Cameron cannot brush aside the tax-status scandal

Anyone seeking power should play by the same rules as the public. David Cameron’s belated response to the tax affairs of Goldsmith and Ashcroft is revealing.

Gone are the days when the general public viewed politicians as men and women to be revered from a distance. The expenses scandal illustrated that they are as susceptible to the temptation to make the most of the financial opportunities presented to them, however dubious the morality of doing so, as the rest of us.

At the very least, however, we must still be entitled to expect that those seeking to wield the power of government are no worse than the rest of us: That they abide by the same laws, are subject to the same norms of behaviour and, perhaps most importantly of all given the current economic situation, that they pay the same taxes as us.

Until this week, the Conservative Party apparently did not agree. It has been revealed that Tory candidate Zac Goldsmith has held non-domiciled tax status for over a decade – and unbelievably, held it until well after being selected as a parliamentary candidate. Estimates on how much money he may have saved on his £200 million fortune as a result of his tax status vary, but the figure is beside the point. What matters is that David Cameron thought it appropriate to champion a man as a future Member of Parliament who for his entire life has explicitly argued that the UK is not his home and who has used his position of privilege to avoid contributing to a society he now seeks to represent.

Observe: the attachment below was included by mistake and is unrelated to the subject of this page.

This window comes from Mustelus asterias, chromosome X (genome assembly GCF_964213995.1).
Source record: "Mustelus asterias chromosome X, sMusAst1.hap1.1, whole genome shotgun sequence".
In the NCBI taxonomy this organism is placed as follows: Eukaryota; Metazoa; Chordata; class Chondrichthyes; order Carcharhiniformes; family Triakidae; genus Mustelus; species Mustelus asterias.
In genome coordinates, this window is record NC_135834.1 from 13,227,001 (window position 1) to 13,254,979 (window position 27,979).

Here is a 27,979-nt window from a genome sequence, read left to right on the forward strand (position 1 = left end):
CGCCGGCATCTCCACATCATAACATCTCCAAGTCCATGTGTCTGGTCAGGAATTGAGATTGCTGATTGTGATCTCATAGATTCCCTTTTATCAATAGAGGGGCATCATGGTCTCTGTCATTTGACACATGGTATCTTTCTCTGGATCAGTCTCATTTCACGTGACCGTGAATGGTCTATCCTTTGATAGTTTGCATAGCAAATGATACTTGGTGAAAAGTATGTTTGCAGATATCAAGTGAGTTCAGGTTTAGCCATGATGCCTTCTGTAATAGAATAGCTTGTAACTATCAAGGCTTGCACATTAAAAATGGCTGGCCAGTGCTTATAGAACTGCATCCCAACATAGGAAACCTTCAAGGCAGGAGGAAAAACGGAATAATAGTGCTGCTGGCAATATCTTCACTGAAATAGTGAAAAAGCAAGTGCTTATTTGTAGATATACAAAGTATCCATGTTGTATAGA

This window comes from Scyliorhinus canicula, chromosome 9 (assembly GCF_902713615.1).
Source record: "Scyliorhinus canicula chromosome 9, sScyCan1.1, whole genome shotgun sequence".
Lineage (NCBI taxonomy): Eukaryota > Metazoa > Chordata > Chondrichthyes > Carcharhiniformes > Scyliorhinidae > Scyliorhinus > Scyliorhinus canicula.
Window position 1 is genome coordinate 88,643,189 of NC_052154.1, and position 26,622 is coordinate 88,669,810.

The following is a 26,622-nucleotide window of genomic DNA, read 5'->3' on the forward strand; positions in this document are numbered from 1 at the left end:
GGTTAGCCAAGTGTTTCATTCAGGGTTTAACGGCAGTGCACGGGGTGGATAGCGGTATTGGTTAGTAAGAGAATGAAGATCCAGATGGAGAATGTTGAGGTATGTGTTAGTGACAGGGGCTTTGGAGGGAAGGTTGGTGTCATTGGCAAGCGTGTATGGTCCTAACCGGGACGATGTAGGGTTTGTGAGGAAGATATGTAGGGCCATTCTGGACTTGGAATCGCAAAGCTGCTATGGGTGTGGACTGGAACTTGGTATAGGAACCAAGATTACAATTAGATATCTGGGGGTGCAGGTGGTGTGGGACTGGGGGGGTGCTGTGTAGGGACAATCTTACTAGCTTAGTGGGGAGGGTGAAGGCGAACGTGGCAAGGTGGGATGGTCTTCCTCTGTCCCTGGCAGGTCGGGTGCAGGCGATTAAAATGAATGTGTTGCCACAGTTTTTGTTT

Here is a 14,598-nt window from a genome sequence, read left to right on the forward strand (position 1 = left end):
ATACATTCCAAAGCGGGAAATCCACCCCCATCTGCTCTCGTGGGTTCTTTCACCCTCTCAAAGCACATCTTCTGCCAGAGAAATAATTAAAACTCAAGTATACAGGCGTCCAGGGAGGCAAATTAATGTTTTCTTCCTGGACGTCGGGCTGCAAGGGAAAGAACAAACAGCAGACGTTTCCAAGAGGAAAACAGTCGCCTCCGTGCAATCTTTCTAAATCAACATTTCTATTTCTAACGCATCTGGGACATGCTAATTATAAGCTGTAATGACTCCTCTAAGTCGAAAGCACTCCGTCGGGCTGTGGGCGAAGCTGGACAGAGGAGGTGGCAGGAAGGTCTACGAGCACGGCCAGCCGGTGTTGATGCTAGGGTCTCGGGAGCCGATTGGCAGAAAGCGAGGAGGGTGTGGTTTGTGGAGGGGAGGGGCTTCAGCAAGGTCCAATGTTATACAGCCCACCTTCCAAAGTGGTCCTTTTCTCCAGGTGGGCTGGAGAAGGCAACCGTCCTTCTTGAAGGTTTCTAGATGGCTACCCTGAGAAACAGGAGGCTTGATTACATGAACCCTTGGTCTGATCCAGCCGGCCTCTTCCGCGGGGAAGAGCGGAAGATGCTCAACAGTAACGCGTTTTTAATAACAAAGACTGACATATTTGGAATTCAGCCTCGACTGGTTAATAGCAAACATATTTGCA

This is not a debate about what we should do about non-domiciles in general. It does not necessarily matter that Zac Goldsmith is an incredibly wealthy man by virtue of his father’s business interests. It is however blindingly obvious that someone seeking the power to decide on matters of public life should have an unblemished record of participating in public life. In the same vein, had Lord Ashcroft not sought to become a peer, then his tax status would be less of an issue. And in the spirit of evidence-based blogging, Labour’s Lord Paul is in a similar position.

David Cameron’s belated response to the scandal is to propose a pathetically obvious new law that prohibits legislators from holding non-domicile status. That a law of this kind is needed illustrates how low Parliament has stooped. That it has taken this long for Cameron to realise that there might be a problem with his poster-boy candidate is revealing. That he still refuses to clarify the tax status of his party’s Deputy Chairman, most significant donor and a senior peer, remains an absolute scandal.

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